Robert J. Sawyer is a Canadian science-fiction writer who has authored 23 novels. His novel, FlashForward, was adapted into the ABC show of the same name, and he has earned Hugo and Nebula awards. Sawyer took time from his schedule to allow me to interview him about his career, thoughts on writing, and his latest novel, Quantum Night.
Nicholas Yanes: What were your favorite stories growing up?
Robert J. Sawyer: The short fiction of Isaac Asimov and Arthur C. Clarke, two of the giants in the science fiction field; also, the short fiction of Larry Niven — also a giant, but when it came decades later.
Yanes: Do you think any of these stories are what pushed you into becoming a professional writer?
Sawyer: Absolutely! I followed what for many is the standard route: I read these wonderful gems, and thought I’d like to try my hand at the same art form. These days, Larry Niven and I are friends, and I got to visit Isaac Asimov once in his penthouse apartment overlooking New York’s Central Park. Sadly, Sir Arthur passed away before I had a chance to shake his hand and tell him how inspiring his work had been to me.
Yanes: You have taught writing at several schools. What are some common mistakes you think young writers make?
Sawyer: Not actually reading. They’ve seen Star Wars, but they’ve never read modern science-fiction literature let alone the classics in the field. Their hopes of getting published or practically nil until they become familiar with the genre they actually want to produce. It’s no wonder that the Amazon Kindle store is filled with crappy self-published Star Wars knockoffs; that’s the only way to salvage the imitators of that film; no traditional publisher would touch them.
Yanes: Your novel, FlashForward, inspired the TV show of the same name. What professional insights did you take away from this experience? Specifically, did you leave with a better sense of what types of novels television producers are willing to consider for adaptation?
Sawyer: Virtually no one involved in making a decision to bring a book to the screen will have actually read the book; almost nobody in Hollywood reads much of anything, not even scripts. So the key always is to have something that will survive the “elevator pitch” — something that has a high concept that can be described in only a few words. For FlashForward, that was essentially the text of ended up being used on the opening credits: everyone on Earth blacks out for two minutes; those that survive have memories of the future.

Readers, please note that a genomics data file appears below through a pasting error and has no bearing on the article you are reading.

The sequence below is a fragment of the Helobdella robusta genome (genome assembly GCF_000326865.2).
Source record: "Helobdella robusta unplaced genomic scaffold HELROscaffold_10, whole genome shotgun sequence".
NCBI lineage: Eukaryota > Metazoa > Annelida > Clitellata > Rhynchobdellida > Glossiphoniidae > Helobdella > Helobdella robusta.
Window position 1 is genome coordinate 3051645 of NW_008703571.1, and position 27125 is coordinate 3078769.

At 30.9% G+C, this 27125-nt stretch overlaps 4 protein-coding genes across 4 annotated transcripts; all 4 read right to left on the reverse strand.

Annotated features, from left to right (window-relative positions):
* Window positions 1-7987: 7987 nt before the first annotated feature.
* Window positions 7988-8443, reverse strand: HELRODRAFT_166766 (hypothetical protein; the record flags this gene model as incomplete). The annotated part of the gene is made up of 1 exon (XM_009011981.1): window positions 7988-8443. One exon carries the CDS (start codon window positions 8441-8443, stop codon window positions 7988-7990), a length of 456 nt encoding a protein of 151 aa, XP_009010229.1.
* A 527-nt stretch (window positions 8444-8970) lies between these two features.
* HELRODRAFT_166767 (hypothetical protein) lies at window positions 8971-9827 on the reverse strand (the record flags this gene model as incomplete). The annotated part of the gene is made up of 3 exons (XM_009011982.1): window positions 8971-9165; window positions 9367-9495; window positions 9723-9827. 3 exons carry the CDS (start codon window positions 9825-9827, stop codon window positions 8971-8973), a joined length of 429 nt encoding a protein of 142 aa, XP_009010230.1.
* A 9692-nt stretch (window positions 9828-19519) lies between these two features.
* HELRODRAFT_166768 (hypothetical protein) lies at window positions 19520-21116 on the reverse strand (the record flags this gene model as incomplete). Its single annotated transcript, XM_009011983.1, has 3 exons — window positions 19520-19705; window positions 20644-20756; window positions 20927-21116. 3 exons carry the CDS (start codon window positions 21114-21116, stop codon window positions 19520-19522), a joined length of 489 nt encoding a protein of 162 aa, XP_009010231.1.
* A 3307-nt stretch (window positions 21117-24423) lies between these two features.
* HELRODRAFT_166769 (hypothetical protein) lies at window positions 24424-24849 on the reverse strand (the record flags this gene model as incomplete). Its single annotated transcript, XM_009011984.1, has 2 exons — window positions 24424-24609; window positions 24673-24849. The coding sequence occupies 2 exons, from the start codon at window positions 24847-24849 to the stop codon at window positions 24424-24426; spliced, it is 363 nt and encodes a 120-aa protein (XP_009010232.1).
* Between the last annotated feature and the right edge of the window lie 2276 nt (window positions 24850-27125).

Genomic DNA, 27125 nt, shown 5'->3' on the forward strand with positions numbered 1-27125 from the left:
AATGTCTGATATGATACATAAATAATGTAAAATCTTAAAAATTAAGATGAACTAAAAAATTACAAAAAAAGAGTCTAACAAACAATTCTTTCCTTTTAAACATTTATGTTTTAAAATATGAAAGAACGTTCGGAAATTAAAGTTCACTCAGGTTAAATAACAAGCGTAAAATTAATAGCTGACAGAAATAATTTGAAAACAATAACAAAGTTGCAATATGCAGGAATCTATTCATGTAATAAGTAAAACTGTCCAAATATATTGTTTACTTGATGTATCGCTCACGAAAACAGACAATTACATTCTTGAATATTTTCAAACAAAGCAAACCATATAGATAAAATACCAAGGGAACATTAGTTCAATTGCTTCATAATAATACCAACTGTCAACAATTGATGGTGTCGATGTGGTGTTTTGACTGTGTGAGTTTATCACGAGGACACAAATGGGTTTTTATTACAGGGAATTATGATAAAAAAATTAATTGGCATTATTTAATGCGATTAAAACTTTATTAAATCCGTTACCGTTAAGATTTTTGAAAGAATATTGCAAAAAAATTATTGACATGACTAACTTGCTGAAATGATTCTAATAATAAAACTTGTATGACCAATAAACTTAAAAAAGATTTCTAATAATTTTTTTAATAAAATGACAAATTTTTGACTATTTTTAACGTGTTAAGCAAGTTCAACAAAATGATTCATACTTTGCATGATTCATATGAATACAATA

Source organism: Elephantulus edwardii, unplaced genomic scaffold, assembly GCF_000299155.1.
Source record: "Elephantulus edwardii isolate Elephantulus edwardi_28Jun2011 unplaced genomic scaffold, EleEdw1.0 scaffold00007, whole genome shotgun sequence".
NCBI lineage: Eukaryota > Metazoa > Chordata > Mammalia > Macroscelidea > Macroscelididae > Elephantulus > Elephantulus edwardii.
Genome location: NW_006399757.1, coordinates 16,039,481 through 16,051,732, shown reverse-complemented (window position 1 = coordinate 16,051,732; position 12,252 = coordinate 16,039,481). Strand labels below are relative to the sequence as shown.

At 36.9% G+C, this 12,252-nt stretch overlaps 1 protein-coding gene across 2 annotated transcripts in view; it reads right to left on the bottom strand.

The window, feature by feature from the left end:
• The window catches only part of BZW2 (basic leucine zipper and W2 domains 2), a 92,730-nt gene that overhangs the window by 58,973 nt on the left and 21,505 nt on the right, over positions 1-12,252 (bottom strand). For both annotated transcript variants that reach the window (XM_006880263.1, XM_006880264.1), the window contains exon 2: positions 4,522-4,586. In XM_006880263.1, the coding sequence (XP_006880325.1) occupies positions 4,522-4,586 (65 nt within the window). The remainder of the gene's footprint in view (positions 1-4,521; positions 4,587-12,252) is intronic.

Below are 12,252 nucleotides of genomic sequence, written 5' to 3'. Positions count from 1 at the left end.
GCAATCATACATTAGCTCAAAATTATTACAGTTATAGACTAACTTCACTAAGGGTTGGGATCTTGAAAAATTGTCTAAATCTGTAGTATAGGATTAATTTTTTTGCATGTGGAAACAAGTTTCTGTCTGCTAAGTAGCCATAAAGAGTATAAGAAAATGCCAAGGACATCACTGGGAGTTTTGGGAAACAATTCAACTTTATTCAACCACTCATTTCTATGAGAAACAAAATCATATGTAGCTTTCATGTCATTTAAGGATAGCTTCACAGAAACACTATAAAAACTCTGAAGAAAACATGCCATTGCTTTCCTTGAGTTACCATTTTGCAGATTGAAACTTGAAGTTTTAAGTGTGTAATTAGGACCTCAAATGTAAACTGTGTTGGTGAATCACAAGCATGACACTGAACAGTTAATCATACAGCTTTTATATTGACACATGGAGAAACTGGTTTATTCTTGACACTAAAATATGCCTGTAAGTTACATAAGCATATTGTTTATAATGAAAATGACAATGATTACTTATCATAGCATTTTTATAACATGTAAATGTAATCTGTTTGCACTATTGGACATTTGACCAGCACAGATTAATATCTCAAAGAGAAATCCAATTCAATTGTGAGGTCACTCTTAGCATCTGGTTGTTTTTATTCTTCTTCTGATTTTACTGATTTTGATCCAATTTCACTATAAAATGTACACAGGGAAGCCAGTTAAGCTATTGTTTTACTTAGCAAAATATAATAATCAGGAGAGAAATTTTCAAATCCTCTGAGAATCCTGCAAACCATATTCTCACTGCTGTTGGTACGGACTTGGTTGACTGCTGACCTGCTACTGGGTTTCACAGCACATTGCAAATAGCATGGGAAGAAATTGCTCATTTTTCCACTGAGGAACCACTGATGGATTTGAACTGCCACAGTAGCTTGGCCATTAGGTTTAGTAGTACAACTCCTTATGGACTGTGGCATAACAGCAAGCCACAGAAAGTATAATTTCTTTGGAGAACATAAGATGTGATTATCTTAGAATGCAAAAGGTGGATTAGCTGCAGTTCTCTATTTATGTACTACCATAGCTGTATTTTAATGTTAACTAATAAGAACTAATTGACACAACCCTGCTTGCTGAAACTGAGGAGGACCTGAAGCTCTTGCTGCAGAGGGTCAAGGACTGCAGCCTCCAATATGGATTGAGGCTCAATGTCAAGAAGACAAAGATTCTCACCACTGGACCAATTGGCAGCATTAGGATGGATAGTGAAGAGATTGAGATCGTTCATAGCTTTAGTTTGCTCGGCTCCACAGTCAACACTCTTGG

Yanes: Quantum Night is your most recent novel. What was the inspiration for this story?
Sawyer: Most of my books are quite optimistic to the point where some reviewers have suggested I was naïvely Pollyannaish. Well, I don’t think that’s actually true; I do think the world is steadily getting better. But I decided it was time that I wrote a novel with a darker theme. I started by asking Google “Is there any science of evil?” As soon as you put that in you get answers about psychopathy and some of the dark experiments from the past of the field of experimental psychology, including the work of Stanley Milgram and Philip Zimbardo. And — boom! — I was on my way.
Yanes: The science discussed in Quantum Night was brilliantly deployed. How much research did you conduct for this novel?
Sawyer: I spent an entire year doing nothing but the research for this book. That’s the problem with the kind of books I write: they require an enormous amount of preparation, research, and so on. I spoke with experts on psychopathy, quantum computing, and the nature of consciousness; I read voraciously and in depth. Now, don’t get me wrong: research is my favourite part of the process; I sometimes quip that I write my novels to support my research habit.
Yanes: What are your long term goals for Quantum Night? Will there be sequels? Also, are you hoping to adapt this into another medium?
Sawyer: There won’t be any sequels; this book, like most of mine, is a standalone novel. That said, I’ve had several conversations with people in Hollywood and in Toronto about possibly adapting it as a film or TV series. That’s a long shot, of course, but, then again, I’ve already had one success with FlashForward being adapted into a TV series on ABC, so I’m hoping to repeat that bit of luck.
Yanes: When people finish reading Quantum Night, what do you hope that they take away from the narrative?
Sawyer: The sad reality that psychopathic authoritarians can easily bring giant numbers of mindless followers under their thrall. It’s only by being alert to that possibility that we can prevent it from happening again.
Yanes: Finally, what are you working on that people can look forward to?
Sawyer: I’m working on a new novel with the working title of Tube Alloys. It’s an alternative history of the Manhattan Project, and I’m hoping to have it out in 2020, which is the seventy-fifth anniversary of the dropping of the first atomic bombs.